Pirates of Silicon Valley: The Rise of Steve Jobs and Bill Gates
There's a popular play on words that says "the geek shall inherit the Earth". TNT's Pirates of Silicon Valley follows perhaps the two most influential geeks that set out to do just so. The made-for-TV film chronicles the birth of Microsoft and Apple during the 70s and how they became two of the most important and influential corporations, not only in the IT field, but in the world, propelling their founders to international popularity and massive wealth. Let's take a look at each of them first:
Steve Jobs was born on 1955 in San Francisco, California. He was adopted at birth by Paul and Clara Jobs, who Steve later referred to as his "parents 1,000%". During high school, he met Steve Wozniak, who would become his partner and co-founder at Apple. Although he initially enrolled at the expensive Reed College, Jobs eventually dropped out and started taking random courses while sleeping at friends dorm rooms. During this time, Jobs also traveled to India, began practicing Buddhism, and experimented with LSD.
In 1976, Jobs and Wozniak founded Apple Computer Company, to sell their first product: the Apple I, hand-built by Wozniak. The popularity of the computer was such, that it propelled Apple into success and made millionaires of Jobs and Wozniak. Apple continued its groundbreaking pace, designing one of the first graphical user interfaces in the Apple Lisa, and following it with one of the most successful personal computers ever, the Macintosh.
However, despite the success of the company, personal issues with Jobs and his clashes with the Board of Directors, led by John Sculley, ended up with Jobs being pushed out of his own company. After that, he embarked in other ventures like founding a computer company called NeXT, and buying Pixar, among other things. Meanwhile, during Jobs's absence from the company, Apple began to decline and sunk into near bankruptcy.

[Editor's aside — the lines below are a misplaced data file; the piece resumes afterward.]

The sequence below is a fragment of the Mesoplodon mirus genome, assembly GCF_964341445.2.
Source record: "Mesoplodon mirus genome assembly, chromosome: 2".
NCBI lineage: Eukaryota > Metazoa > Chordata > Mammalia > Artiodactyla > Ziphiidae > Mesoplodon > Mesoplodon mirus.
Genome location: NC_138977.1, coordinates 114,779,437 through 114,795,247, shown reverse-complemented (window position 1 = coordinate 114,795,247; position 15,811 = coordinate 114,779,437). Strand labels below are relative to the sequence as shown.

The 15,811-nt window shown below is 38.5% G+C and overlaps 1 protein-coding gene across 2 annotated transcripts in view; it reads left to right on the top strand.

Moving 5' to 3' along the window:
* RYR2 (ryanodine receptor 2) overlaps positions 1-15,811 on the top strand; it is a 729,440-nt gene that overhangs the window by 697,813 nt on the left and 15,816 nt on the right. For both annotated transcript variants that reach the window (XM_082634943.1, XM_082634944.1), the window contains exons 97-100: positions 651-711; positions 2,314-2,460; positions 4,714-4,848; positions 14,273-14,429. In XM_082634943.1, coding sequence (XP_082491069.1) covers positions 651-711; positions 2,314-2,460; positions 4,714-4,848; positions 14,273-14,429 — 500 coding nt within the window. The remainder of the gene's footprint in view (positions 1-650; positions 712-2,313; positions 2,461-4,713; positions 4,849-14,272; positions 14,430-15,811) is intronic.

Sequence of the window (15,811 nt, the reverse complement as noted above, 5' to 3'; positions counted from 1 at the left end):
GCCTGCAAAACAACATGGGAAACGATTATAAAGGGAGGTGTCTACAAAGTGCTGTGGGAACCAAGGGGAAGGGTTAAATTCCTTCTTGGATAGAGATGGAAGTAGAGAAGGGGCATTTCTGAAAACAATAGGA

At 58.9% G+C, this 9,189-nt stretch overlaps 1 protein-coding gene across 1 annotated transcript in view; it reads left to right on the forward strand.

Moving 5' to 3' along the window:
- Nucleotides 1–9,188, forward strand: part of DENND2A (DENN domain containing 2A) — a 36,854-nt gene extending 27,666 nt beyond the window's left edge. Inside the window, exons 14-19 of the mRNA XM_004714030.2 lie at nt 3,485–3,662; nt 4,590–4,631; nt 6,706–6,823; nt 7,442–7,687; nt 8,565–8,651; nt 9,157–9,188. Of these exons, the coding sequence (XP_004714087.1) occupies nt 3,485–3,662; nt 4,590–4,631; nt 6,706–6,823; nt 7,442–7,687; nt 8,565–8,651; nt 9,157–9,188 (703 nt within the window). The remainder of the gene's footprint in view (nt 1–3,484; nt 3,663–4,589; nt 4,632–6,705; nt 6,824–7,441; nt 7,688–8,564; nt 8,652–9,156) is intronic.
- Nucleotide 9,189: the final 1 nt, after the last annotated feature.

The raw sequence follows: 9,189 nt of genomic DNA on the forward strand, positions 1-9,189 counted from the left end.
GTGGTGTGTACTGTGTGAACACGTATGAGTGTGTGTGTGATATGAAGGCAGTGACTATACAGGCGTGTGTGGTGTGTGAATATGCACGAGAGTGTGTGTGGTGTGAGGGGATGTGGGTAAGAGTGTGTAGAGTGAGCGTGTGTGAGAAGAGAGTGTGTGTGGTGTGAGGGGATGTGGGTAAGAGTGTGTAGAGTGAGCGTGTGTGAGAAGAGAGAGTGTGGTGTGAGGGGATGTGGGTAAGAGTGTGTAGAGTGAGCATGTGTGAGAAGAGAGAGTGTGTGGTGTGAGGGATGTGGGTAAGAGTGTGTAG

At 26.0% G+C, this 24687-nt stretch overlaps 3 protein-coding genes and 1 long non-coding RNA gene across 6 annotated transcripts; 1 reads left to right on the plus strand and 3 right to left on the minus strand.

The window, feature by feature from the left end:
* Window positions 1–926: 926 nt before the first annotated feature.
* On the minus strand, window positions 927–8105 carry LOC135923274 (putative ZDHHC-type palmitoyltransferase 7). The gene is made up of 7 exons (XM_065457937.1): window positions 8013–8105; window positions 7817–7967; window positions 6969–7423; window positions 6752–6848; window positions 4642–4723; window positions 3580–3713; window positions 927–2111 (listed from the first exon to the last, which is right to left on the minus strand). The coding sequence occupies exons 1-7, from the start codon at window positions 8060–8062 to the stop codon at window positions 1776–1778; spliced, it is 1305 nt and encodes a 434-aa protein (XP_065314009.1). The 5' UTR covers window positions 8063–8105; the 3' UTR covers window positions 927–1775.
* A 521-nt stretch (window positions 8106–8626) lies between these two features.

In 1996, Apple "bought" NeXT, paving the way for Jobs return to the company. Eventually, he found his way back to the CEO chair, while announcing a joint venture with perennial rival Microsoft. As part of his restructuring process, Jobs terminated a number of failed projects and launched some new ones. With the release of Mac OS X and the new iMac, Apple returned into its former relevance in the computer world. Meanwhile, Jobs led a variety of branching out efforts that ended up with the launch of the iPod, iTunes, the iPhone, the iPad, and back into mega-success.
In 2011, rumors about Jobs's declining health started to surface. Jobs resigned as CEO in August of that year, and passed away in October, at the age of 56, from complications of pancreatic cancer.
Bill Gates was born on 1955 in Seattle, Washington to a prominent family. During prep school, he met Paul Allen, who would become his partner and co-founder at Microsoft. In 1973, he enrolled at Harvard College where he met Steve Ballmer, who would also become his future business partner at Microsoft.
In 1975, Gates and Allen began operating under the name of Micro-Soft while working on a software for the MITS Altair 8800. The company was officially registered the next year and Gates never graduated from Harvard. Perhaps the defining moment of Microsoft and Gates's history was his approach in 1980 to IBM to offer them an operating system for their upcoming IBM PC. Gates made a series of risky yet crucial decisions, like offering them someone else's software, and asking to retain the license over the software, which wasn't customary at the time. Both decisions proved to be accurate as DOS became one of the most important operating systems of the time, and software licenses became the prevalent form of software distribution, turning Microsoft into a key player in the IT industry.